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  • Restoring Honor by Slapping or Disowning the Daughter. Personality & social psychology bulletin Ashokkumar, A., Swann, W. B. 2022: 1461672221079106

    Abstract

    The psychological processes underlying honor violence against kin are poorly understood. We assumed that honor violence against daughters who violate a gendered norm is designed to uphold family honor and nurture positive links to the community. Four studies with Indian men supported this formulation. As expected, endorsement of honor violence (i.e., slapping or disowning the daughter) increased insofar as perceived community awareness of the violation increased. Moreover, endorsement of honor violence was especially common among those whose identities were closely aligned ("fused") with their community. Finally, a desire to restore threatened family honor, rather than a motivation to prevent future dishonor, motivates honor violence against daughters; conversely, a desire to prevent future dishonor motivates constructive activities such as advising. Ironically, a benign, culturally universal desire to maintain positive ties to the community can encourage community members to endorse violence toward transgressive kin.

    View details for DOI 10.1177/01461672221079106

    View details for PubMedID 35289198

  • A new pathway to college retention? Identity fusion with university predicts retention independently of grades Social Psychological and Personality Science Talaifar, S., Ashokkumar, A., Pennebaker, J. W., Medrano, F. N., Yeager, D. S., Swann, Jr., W. B. 2020: 108-117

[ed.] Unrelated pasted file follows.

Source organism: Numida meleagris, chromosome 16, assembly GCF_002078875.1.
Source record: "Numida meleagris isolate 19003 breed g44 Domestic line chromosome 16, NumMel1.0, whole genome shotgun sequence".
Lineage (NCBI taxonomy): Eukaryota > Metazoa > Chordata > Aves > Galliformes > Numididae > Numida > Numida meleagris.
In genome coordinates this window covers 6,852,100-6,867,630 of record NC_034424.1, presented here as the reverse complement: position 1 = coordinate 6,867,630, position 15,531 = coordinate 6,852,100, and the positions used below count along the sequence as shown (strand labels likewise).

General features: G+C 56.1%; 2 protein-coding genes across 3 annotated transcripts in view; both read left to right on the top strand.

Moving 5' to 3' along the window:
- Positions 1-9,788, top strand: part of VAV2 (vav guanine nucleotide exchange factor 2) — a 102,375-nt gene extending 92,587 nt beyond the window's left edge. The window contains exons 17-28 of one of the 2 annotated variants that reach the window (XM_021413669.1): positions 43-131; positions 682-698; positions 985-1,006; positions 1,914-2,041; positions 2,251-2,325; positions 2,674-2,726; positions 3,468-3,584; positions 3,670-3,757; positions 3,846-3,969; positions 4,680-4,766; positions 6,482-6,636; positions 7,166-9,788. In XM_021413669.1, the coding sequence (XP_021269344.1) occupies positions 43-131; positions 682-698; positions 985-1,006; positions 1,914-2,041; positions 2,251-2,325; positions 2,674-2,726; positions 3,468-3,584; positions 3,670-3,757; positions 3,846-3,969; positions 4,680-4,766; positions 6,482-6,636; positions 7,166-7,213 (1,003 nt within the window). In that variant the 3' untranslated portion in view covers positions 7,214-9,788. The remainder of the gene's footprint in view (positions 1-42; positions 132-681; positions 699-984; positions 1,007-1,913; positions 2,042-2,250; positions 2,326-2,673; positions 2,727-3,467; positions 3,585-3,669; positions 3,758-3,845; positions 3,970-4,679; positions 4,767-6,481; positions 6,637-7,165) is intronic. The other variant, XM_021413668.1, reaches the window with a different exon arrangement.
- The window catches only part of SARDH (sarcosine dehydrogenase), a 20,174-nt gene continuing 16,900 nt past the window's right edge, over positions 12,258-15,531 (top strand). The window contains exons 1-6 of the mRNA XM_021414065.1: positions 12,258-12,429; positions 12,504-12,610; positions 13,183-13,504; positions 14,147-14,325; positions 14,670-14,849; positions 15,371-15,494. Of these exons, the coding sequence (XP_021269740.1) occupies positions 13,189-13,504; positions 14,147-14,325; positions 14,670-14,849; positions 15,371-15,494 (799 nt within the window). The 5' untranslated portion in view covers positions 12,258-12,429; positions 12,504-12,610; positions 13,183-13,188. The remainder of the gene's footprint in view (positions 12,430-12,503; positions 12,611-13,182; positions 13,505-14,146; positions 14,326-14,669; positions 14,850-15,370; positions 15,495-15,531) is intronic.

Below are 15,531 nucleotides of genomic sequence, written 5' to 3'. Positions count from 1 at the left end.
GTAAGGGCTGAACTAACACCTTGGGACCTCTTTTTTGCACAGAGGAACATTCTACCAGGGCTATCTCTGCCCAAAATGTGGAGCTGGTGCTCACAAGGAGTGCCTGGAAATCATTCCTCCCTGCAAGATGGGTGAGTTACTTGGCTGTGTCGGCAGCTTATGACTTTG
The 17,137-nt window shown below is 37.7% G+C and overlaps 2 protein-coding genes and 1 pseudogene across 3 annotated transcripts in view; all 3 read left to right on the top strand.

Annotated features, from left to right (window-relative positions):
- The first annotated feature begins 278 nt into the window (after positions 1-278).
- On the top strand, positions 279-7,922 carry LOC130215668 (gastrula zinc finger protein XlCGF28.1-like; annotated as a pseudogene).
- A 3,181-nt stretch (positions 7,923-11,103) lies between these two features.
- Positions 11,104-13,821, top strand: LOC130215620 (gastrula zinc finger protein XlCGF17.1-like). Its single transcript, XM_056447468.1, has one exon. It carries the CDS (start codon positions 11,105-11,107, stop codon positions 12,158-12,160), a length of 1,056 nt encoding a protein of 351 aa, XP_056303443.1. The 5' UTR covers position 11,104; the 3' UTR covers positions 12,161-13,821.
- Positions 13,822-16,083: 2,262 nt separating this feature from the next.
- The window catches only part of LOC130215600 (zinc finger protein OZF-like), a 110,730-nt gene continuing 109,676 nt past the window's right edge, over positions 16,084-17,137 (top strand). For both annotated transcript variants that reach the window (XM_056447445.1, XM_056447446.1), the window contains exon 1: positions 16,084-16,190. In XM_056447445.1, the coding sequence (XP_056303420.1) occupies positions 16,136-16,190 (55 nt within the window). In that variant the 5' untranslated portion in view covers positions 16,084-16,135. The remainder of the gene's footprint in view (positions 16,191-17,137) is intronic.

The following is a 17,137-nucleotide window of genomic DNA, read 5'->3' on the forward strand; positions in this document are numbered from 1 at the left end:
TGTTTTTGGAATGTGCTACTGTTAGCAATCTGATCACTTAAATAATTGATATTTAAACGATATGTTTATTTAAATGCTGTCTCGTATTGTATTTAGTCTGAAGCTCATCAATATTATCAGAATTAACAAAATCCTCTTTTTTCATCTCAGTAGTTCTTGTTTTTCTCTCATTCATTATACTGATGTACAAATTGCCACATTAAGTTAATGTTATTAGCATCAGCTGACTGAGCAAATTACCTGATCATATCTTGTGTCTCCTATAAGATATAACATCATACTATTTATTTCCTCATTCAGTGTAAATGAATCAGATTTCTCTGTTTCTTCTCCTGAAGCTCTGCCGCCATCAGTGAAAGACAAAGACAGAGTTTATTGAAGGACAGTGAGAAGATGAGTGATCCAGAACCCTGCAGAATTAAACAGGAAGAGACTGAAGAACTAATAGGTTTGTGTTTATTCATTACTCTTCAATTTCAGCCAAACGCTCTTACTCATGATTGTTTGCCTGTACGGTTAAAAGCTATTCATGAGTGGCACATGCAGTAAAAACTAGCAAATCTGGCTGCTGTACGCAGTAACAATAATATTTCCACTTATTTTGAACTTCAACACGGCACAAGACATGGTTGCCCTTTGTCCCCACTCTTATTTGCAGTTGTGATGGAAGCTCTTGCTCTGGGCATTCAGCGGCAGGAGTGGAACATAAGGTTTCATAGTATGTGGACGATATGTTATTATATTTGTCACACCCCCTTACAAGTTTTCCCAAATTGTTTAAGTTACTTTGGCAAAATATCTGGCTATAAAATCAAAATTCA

Abstract

    Individuals who are "strongly fused" with a group view the group as self-defining. As such, they should be particularly reluctant to leave it. For the first time, we investigate the implications of identity fusion for university retention. We found that students who were strongly fused with their university (+1 SD) were 7-9% points more likely than weakly fused students (-1SD) to remain in school up to a year later. Fusion with university predicted subsequent retention in four samples (N = 3,193) and held while controlling for demographics, personality, prior academic performance, and belonging uncertainty. Interestingly, fusion with university was largely unrelated to grades, suggesting that identity fusion provides a novel pathway to retention independent of established pathways like academic performance. We discuss the theoretical and practical implications of these findings.

    View details for DOI 10.1177/1948550619894995

    View details for PubMedCentralID PMC8009486